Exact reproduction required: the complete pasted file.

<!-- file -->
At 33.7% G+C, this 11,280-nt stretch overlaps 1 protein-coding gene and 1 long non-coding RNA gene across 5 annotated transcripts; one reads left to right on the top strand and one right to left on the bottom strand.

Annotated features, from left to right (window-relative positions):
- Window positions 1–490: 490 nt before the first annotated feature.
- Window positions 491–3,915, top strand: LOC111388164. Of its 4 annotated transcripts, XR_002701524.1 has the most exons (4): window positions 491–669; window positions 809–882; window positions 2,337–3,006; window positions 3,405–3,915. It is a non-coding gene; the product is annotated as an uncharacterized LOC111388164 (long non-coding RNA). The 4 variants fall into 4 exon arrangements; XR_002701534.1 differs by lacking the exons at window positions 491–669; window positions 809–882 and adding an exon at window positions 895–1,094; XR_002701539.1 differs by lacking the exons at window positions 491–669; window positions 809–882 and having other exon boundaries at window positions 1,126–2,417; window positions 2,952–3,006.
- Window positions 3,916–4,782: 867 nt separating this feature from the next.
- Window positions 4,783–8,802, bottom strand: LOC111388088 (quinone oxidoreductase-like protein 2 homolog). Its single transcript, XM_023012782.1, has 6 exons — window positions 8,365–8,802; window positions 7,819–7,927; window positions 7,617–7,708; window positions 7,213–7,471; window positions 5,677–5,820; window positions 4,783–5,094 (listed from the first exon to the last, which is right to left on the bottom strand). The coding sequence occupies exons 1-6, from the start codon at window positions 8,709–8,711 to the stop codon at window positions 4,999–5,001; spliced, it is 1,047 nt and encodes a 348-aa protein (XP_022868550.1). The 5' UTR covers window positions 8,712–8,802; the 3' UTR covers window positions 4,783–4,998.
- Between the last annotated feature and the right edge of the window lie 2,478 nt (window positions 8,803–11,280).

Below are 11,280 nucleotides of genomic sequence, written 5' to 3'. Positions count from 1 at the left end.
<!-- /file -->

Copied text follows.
At 33.7% G+C, this 11,280-nt stretch overlaps 1 protein-coding gene and 1 long non-coding RNA gene across 5 annotated transcripts; one reads left to right on the top strand and one right to left on the bottom strand.

Annotated features, from left to right (window-relative positions):
- Window positions 1–490: 490 nt before the first annotated feature.
- Window positions 491–3,915, top strand: LOC111388164. Of its 4 annotated transcripts, XR_002701524.1 has the most exons (4): window positions 491–669; window positions 809–882; window positions 2,337–3,006; window positions 3,405–3,915. It is a non-coding gene; the product is annotated as an uncharacterized LOC111388164 (long non-coding RNA). The 4 variants fall into 4 exon arrangements; XR_002701534.1 differs by lacking the exons at window positions 491–669; window positions 809–882 and adding an exon at window positions 895–1,094; XR_002701539.1 differs by lacking the exons at window positions 491–669; window positions 809–882 and having other exon boundaries at window positions 1,126–2,417; window positions 2,952–3,006.
- Window positions 3,916–4,782: 867 nt separating this feature from the next.
- Window positions 4,783–8,802, bottom strand: LOC111388088 (quinone oxidoreductase-like protein 2 homolog). Its single transcript, XM_023012782.1, has 6 exons — window positions 8,365–8,802; window positions 7,819–7,927; window positions 7,617–7,708; window positions 7,213–7,471; window positions 5,677–5,820; window positions 4,783–5,094 (listed from the first exon to the last, which is right to left on the bottom strand). The coding sequence occupies exons 1-6, from the start codon at window positions 8,709–8,711 to the stop codon at window positions 4,999–5,001; spliced, it is 1,047 nt and encodes a 348-aa protein (XP_022868550.1). The 5' UTR covers window positions 8,712–8,802; the 3' UTR covers window positions 4,783–4,998.
- Between the last annotated feature and the right edge of the window lie 2,478 nt (window positions 8,803–11,280).

Below are 11,280 nucleotides of genomic sequence, written 5' to 3'. Positions count from 1 at the left end.